The Trump Administration has reportedly gone back to the drawing board to decide how to approach tax reform, scrapping the candidate’s supercharged supply-side campaign platform and mulling a variety of more unorthodox ideas. Among them, according to Axios‘s Jonathan Swan, is capping or eliminating the state and local tax deduction, which disproportionately benefits people earning over $200,000—especially those in high-tax blue state metropolitan areas like New York City, and Chicago and San Francisco.
This is a savvy move by Trump’s economic advisers. Capping the SALT deduction offers a path to raising revenue without raising rates and thus distorting incentives further. As Reihan Salam has suggested, the new revenue could be used to pay for a sizable tax cut for working and middle-class families. This would amount to a transfer of resources from a loyal and well-heeled Democratic constituency—blue state professionals—to Trump’s (what are elections about if not delivering benefits to your voters?) even as it puts Democrats in an awkward position if they decide to go to the wall to protect what amounts to a regressive tax subsidy for high-earners.
But putting aside the national politics and budgetary considerations, reducing the federal write-off for state and local taxes could help improve state governance as well. One reason states like California and New York are in such dire fiscal shape, and so beset by special interests obstructing reform, is that their talented high-earners don’t have much of a stake in improving their quality of governance. Albany and Sacramento can degenerate into kludgeocracies that demand bigger and bigger revenue streams to pump into failing schools or top off public sector worker pensions and the business elite in Hollywood or on Wall Street don’t need to worry—thanks to SALT, they won’t see as much as 40 percent of tax hikes handed down from statehouses and city halls. Capping this deduction would give a new urgency to the blue state government reform project among people with the power to actually make a difference.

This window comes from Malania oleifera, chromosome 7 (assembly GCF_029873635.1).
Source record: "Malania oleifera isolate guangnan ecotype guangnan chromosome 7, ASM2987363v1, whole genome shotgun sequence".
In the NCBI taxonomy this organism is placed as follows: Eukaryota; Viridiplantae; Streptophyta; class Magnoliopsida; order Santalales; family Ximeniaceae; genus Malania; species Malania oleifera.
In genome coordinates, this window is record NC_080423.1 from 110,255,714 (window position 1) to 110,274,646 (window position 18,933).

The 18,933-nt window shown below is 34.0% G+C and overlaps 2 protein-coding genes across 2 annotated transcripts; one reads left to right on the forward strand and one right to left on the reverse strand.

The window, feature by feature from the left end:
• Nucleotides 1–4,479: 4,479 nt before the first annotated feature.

In other words, putting SALT on the chopping block is a win win win, as far as the GOP is concerned—it raises revenue in a way that is relatively inoffensive to Republican voters, it helps pay for the tax cuts Trump has promised, and it will lean on blue states and cities to reform in a way that improves the quality of governance overall. It would be negligent of the White House—as a matter of politics and policy—to put forward a tax reform package that keeps SALT intact.